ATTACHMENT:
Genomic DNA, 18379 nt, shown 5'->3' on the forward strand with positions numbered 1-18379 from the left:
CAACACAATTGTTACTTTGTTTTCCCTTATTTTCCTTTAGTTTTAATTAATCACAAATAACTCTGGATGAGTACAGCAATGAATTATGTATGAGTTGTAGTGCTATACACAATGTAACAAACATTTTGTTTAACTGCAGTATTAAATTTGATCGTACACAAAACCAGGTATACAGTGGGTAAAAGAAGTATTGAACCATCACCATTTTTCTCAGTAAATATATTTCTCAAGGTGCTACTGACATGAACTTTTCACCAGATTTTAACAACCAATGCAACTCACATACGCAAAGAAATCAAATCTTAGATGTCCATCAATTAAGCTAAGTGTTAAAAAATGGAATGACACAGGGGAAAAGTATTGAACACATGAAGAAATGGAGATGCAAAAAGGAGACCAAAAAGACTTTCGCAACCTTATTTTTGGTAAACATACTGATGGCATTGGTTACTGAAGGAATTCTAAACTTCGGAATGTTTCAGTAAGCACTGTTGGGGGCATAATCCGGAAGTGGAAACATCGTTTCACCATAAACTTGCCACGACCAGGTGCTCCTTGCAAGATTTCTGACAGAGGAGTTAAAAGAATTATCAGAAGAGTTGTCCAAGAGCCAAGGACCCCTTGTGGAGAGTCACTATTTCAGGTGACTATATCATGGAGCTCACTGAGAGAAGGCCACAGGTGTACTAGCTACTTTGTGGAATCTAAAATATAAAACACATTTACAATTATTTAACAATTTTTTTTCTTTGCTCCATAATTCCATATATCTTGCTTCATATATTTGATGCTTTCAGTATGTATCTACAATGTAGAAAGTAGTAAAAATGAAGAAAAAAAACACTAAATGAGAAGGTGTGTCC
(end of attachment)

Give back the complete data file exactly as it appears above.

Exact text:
Genomic DNA, 18379 nt, shown 5'->3' on the forward strand with positions numbered 1-18379 from the left:
CAACACAATTGTTACTTTGTTTTCCCTTATTTTCCTTTAGTTTTAATTAATCACAAATAACTCTGGATGAGTACAGCAATGAATTATGTATGAGTTGTAGTGCTATACACAATGTAACAAACATTTTGTTTAACTGCAGTATTAAATTTGATCGTACACAAAACCAGGTATACAGTGGGTAAAAGAAGTATTGAACCATCACCATTTTTCTCAGTAAATATATTTCTCAAGGTGCTACTGACATGAACTTTTCACCAGATTTTAACAACCAATGCAACTCACATACGCAAAGAAATCAAATCTTAGATGTCCATCAATTAAGCTAAGTGTTAAAAAATGGAATGACACAGGGGAAAAGTATTGAACACATGAAGAAATGGAGATGCAAAAAGGAGACCAAAAAGACTTTCGCAACCTTATTTTTGGTAAACATACTGATGGCATTGGTTACTGAAGGAATTCTAAACTTCGGAATGTTTCAGTAAGCACTGTTGGGGGCATAATCCGGAAGTGGAAACATCGTTTCACCATAAACTTGCCACGACCAGGTGCTCCTTGCAAGATTTCTGACAGAGGAGTTAAAAGAATTATCAGAAGAGTTGTCCAAGAGCCAAGGACCCCTTGTGGAGAGTCACTATTTCAGGTGACTATATCATGGAGCTCACTGAGAGAAGGCCACAGGTGTACTAGCTACTTTGTGGAATCTAAAATATAAAACACATTTACAATTATTTAACAATTTTTTTTCTTTGCTCCATAATTCCATATATCTTGCTTCATATATTTGATGCTTTCAGTATGTATCTACAATGTAGAAAGTAGTAAAAATGAAGAAAAAAAACACTAAATGAGAAGGTGTGTCC